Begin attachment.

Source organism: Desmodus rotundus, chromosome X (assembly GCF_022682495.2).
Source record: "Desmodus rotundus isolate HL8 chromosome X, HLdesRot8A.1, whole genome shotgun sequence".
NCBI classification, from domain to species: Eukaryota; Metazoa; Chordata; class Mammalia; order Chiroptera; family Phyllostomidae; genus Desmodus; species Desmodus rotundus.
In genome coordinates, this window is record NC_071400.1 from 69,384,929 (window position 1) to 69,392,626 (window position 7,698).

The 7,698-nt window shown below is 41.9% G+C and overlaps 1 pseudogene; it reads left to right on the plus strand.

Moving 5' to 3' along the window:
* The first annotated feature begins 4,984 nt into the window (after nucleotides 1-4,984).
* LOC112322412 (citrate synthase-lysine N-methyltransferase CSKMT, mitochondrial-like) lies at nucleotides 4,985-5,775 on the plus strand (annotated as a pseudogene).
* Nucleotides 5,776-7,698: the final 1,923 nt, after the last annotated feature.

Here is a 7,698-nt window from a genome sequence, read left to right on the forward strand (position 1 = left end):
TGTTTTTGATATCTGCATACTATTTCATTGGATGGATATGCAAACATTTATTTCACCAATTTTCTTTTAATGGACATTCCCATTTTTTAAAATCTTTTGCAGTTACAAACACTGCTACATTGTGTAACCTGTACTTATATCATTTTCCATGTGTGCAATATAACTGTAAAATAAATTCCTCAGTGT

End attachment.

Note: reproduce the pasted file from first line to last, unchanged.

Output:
Source organism: Desmodus rotundus, chromosome X (assembly GCF_022682495.2).
Source record: "Desmodus rotundus isolate HL8 chromosome X, HLdesRot8A.1, whole genome shotgun sequence".
NCBI classification, from domain to species: Eukaryota; Metazoa; Chordata; class Mammalia; order Chiroptera; family Phyllostomidae; genus Desmodus; species Desmodus rotundus.
In genome coordinates, this window is record NC_071400.1 from 69,384,929 (window position 1) to 69,392,626 (window position 7,698).

The 7,698-nt window shown below is 41.9% G+C and overlaps 1 pseudogene; it reads left to right on the plus strand.

Moving 5' to 3' along the window:
* The first annotated feature begins 4,984 nt into the window (after nucleotides 1-4,984).
* LOC112322412 (citrate synthase-lysine N-methyltransferase CSKMT, mitochondrial-like) lies at nucleotides 4,985-5,775 on the plus strand (annotated as a pseudogene).
* Nucleotides 5,776-7,698: the final 1,923 nt, after the last annotated feature.

Here is a 7,698-nt window from a genome sequence, read left to right on the forward strand (position 1 = left end):
TGTTTTTGATATCTGCATACTATTTCATTGGATGGATATGCAAACATTTATTTCACCAATTTTCTTTTAATGGACATTCCCATTTTTTAAAATCTTTTGCAGTTACAAACACTGCTACATTGTGTAACCTGTACTTATATCATTTTCCATGTGTGCAATATAACTGTAAAATAAATTCCTCAGTGT